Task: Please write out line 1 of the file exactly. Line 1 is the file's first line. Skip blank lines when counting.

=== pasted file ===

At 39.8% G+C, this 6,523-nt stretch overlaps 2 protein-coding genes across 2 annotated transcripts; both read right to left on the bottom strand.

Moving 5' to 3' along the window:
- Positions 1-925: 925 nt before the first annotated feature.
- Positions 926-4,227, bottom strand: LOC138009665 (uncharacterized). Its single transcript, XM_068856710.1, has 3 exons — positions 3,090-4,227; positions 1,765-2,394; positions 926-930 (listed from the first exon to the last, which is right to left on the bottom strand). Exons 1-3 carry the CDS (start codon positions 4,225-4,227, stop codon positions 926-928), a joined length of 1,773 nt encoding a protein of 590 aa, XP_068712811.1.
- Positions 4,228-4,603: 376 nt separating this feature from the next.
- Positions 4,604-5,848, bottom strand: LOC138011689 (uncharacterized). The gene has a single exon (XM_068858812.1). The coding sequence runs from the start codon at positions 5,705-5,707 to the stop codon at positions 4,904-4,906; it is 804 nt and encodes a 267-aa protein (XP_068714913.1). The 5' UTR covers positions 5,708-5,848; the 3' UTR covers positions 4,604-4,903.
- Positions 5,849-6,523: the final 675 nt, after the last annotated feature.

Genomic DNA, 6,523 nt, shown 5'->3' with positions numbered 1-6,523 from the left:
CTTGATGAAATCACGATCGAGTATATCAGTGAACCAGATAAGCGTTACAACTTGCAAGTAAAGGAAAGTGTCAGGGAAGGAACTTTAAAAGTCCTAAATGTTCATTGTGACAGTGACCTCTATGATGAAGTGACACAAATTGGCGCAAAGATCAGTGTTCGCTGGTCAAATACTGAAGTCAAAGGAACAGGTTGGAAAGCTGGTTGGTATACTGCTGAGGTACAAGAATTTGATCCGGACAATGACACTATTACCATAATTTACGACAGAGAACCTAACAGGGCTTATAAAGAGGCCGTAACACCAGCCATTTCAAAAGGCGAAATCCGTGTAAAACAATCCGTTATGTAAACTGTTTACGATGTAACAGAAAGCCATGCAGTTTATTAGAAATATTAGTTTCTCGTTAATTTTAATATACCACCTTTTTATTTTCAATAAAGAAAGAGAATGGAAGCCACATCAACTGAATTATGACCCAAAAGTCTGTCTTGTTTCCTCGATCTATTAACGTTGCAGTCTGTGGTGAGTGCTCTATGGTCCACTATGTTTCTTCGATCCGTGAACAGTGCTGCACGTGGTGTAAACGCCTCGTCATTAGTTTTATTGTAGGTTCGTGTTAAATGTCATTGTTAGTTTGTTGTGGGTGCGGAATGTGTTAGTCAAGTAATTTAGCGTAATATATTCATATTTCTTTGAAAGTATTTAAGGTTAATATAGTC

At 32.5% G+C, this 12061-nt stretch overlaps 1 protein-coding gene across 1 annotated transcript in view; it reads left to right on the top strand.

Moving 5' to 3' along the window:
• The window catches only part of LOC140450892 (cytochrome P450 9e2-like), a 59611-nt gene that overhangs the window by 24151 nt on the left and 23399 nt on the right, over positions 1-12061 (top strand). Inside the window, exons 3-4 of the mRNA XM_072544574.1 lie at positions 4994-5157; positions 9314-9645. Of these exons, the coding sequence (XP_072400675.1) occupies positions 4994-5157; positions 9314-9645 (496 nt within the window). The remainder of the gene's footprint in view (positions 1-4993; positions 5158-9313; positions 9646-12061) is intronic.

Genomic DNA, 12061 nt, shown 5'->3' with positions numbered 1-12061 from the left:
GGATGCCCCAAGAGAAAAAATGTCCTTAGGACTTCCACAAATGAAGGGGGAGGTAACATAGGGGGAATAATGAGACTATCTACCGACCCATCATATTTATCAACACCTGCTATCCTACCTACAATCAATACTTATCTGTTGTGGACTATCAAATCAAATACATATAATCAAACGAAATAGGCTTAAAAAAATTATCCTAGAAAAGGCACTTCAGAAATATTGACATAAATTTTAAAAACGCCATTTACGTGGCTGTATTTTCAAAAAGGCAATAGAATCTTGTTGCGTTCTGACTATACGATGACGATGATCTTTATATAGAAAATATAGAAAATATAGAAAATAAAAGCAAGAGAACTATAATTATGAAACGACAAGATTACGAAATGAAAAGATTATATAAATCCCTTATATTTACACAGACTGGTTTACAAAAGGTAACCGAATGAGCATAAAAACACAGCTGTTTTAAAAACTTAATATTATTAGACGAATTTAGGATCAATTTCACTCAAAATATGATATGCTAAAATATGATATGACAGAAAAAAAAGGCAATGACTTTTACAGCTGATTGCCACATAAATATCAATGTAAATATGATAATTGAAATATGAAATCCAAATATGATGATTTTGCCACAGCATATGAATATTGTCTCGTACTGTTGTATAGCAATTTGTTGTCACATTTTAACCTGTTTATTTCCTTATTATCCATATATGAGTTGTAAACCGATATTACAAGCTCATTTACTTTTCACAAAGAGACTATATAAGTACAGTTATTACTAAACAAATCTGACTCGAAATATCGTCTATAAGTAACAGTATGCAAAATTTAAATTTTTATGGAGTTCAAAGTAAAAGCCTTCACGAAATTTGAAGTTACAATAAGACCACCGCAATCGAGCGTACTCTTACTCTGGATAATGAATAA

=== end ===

At 39.8% G+C, this 6,523-nt stretch overlaps 2 protein-coding genes across 2 annotated transcripts; both read right to left on the bottom strand.